New York City Mayor Bill de BlasioBill de BlasioThree arrested for allegedly assaulting NYC hostess who asked for COVID-19 vaccine proof Letitia James holding private talks on running for New York governor: report Ocasio-Cortez defends attendance of Met Gala amid GOP uproar MORE (D) on Wednesday said residents will face “a couple tough weeks ahead” as he officially announced the closure of nonessential businesses for “at least 14 days” starting Thursday in areas of the city experiencing a spike in COVID-19 cases.
"We have a couple of tough weeks ahead," de Blasio said at a press conference Wednesday morning. “Two, three, four weeks that are going to be really tough in the city as we fight back against a new threat.”
The mayor, who first announced he was planning the closures on Sunday, added that New Yorkers “all have to work together.”
“This city was the epicenter of this crisis in the United States of America,” de Blasio continued.
“We fought back together. People stood shoulder to shoulder. Think about our health care heroes, think about our first responders," he said. "They served everyone, they came from every part of this city. Everyone worked together to overcome this.”
“Now, we’re going into a tough stretch with a new challenge,” the mayor explained. “It is a challenge we can and will overcome. But I guarantee you, there will be people who try to divide us in this moment of challenge. There will be people who try to create disunity when in fact we need unity. Don’t let them do it.”
The mayor’s plea continued with a call for “all communities to come together and say, ‘this is all of us. One New York City fighting this fight together for the good of all.’ Let’s support each other, let’s work with each other, let’s listen to each other, and overcome this challenge.”
According to New York’s Fox affiliate WNYW, the new order will result in closures and restrictions in areas of Brooklyn and Queens designated as “red zones,” as well as less strict orders in the communities labeled “orange zones.”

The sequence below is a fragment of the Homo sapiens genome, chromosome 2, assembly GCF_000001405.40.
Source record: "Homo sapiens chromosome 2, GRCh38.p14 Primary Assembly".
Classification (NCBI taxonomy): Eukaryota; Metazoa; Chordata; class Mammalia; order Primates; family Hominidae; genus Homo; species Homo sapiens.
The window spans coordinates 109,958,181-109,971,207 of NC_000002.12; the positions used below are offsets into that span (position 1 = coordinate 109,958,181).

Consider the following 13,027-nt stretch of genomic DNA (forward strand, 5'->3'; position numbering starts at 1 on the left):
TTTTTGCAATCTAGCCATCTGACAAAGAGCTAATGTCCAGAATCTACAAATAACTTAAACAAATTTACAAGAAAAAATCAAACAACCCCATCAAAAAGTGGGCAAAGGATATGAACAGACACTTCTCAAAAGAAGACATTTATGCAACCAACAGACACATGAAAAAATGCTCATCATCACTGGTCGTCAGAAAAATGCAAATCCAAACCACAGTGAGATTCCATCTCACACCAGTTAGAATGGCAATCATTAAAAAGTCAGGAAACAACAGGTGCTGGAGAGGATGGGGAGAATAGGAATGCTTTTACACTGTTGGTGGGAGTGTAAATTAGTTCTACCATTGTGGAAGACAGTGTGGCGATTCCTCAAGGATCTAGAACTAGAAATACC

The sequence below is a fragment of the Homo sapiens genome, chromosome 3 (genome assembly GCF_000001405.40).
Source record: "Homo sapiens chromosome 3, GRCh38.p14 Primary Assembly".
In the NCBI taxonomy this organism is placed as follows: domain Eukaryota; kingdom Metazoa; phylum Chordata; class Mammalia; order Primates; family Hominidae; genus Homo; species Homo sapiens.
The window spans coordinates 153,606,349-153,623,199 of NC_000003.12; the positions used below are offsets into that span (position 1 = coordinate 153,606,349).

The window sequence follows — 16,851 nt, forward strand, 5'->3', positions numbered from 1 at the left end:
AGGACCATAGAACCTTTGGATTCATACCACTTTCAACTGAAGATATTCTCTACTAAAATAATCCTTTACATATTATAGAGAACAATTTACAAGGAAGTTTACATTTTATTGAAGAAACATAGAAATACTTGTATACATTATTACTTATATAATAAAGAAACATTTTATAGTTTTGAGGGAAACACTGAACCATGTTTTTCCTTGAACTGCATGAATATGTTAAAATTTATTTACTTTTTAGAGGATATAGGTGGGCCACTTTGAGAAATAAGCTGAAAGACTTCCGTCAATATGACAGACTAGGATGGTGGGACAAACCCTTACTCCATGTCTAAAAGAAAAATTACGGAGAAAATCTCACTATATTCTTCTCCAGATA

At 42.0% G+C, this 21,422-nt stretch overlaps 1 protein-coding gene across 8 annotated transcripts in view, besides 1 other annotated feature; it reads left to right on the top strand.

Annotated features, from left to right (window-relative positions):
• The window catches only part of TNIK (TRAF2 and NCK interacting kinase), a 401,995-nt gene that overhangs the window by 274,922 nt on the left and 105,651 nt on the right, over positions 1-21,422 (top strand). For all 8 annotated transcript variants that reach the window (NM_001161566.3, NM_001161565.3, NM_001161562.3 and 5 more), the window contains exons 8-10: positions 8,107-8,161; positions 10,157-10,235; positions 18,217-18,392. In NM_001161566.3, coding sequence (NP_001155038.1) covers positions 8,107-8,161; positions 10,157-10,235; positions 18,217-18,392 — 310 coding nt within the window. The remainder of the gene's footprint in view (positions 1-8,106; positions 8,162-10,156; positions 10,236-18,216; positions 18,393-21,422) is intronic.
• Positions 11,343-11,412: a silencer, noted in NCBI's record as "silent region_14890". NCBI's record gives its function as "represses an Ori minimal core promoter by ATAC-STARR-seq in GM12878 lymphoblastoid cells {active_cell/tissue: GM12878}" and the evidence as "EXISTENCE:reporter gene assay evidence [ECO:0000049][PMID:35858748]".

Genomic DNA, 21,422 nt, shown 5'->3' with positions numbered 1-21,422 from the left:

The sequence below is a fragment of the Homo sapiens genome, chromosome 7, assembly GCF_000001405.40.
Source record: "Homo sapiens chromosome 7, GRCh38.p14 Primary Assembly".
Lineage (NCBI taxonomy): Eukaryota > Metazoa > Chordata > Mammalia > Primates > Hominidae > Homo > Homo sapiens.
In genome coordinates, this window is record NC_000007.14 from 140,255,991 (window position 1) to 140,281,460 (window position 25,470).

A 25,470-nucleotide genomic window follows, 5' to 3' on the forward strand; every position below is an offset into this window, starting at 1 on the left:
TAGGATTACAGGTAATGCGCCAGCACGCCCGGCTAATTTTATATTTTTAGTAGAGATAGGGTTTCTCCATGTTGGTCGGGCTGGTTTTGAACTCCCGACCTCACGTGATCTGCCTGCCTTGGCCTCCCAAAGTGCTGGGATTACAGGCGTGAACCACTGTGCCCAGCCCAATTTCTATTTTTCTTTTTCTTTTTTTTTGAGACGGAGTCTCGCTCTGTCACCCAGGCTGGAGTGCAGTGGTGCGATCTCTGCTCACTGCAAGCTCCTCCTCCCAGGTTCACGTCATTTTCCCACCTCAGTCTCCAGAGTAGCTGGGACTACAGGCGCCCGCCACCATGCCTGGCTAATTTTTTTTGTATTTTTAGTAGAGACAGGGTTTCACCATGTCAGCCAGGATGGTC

At the news conference, de Blasio also announced that fines for mass gatherings in the affected areas will be increased to $15,000, and fines for not social distancing or refusing to wear a mask at $1,000.
In the red zones, schools will close all in-person learning, essential businesses will stay open, restaurants can only offer takeout options and houses of worship can only have 10 people inside at a time for services.
In orange zones, schools will only operate remotely, restaurants can only offer outdoor seating and businesses considered high-risk will be forced to close. The measures for orange zones also put a 25-person limit on places of worship.
The mayor has already received harsh criticism for some for the new restrictions, with violent protests erupting late Tuesday night. The New York Times reported Wednesday that protesters set fires in Hasidic Jewish communities in a reaction to the proposed measures Tuesday night.
Video of the demonstrations show several Hasidic men, most of whom are not wearing masks, taking to the streets at 13th Avenue in the Borough Park neighborhood, according to the Times.
On Wednesday, the New York City health department reported more than 500 new COVID-19 cases, bringing it to a total of 242,902 reported infections in the city since the pandemic first hit.